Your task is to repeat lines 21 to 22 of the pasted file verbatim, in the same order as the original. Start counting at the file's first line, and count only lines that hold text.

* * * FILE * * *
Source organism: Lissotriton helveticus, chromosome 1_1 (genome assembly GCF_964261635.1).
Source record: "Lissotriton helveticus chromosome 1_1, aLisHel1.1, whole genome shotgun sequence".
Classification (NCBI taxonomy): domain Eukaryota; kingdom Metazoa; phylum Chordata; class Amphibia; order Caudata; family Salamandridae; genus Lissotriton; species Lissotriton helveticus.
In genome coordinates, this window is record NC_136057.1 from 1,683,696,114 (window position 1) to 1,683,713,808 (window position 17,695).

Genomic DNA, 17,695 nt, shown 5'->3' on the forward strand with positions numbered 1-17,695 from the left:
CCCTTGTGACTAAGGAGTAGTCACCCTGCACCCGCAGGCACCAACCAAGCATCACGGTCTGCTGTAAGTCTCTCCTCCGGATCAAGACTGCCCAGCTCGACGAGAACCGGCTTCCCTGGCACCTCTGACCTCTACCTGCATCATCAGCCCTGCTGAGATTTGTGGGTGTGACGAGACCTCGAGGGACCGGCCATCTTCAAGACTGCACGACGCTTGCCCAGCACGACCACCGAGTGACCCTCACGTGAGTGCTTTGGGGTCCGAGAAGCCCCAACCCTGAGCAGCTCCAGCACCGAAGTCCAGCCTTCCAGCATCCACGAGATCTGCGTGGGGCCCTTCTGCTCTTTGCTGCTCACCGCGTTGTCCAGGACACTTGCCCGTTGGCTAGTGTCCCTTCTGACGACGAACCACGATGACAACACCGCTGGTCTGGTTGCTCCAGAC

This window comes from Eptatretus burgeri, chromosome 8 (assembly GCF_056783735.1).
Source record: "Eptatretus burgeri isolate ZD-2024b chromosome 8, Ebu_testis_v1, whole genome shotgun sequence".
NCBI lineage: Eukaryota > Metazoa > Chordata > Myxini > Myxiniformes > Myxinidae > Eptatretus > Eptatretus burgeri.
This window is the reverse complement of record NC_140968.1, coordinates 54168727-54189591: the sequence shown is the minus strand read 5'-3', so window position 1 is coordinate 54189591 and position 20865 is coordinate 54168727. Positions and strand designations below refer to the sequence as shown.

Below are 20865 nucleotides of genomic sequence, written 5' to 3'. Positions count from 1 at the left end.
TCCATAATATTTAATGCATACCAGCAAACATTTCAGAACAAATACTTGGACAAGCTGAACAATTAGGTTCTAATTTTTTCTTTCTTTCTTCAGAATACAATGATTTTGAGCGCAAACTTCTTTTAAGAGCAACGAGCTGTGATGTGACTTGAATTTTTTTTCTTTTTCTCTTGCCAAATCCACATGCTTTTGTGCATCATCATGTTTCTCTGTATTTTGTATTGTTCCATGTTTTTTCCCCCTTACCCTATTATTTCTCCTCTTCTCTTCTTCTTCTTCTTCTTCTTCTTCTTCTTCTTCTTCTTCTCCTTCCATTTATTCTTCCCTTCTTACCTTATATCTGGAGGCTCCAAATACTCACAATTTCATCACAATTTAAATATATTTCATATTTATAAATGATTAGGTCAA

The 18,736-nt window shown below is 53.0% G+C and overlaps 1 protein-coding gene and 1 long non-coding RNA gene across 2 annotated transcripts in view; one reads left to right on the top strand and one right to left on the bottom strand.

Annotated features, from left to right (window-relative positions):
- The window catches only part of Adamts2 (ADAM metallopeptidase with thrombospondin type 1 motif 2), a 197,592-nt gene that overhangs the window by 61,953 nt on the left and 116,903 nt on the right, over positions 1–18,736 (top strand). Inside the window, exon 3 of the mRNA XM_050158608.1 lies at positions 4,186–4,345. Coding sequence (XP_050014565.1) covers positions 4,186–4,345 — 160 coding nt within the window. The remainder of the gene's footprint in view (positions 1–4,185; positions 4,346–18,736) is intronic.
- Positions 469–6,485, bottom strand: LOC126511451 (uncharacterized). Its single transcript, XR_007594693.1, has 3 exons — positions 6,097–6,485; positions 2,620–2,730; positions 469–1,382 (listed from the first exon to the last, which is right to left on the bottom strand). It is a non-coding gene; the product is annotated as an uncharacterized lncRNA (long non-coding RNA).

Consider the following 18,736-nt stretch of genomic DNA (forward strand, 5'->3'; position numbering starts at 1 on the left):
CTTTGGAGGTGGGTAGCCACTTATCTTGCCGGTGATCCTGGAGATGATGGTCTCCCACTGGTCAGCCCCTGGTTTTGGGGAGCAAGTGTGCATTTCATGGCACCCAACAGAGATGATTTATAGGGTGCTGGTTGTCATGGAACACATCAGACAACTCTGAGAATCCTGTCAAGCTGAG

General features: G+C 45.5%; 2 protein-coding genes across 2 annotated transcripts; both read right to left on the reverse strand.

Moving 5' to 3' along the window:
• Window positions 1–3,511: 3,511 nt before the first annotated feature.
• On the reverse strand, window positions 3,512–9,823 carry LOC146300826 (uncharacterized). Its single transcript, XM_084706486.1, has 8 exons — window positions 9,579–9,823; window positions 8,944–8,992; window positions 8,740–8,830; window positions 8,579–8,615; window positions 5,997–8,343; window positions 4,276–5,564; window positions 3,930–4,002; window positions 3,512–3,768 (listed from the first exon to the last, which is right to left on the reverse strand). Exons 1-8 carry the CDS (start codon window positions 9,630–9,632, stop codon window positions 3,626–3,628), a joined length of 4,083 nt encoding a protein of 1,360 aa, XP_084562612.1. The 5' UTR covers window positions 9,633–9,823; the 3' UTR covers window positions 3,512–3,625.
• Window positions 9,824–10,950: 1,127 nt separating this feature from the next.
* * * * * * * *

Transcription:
• Window positions 1–3,511: 3,511 nt before the first annotated feature.
• On the reverse strand, window positions 3,512–9,823 carry LOC146300826 (uncharacterized). Its single transcript, XM_084706486.1, has 8 exons — window positions 9,579–9,823; window positions 8,944–8,992; window positions 8,740–8,830; window positions 8,579–8,615; window positions 5,997–8,343; window positions 4,276–5,564; window positions 3,930–4,002; window positions 3,512–3,768 (listed from the first exon to the last, which is right to left on the reverse strand). Exons 1-8 carry the CDS (start codon window positions 9,630–9,632, stop codon window positions 3,626–3,628), a joined length of 4,083 nt encoding a protein of 1,360 aa, XP_084562612.1. The 5' UTR covers window positions 9,633–9,823; the 3' UTR covers window positions 3,512–3,625.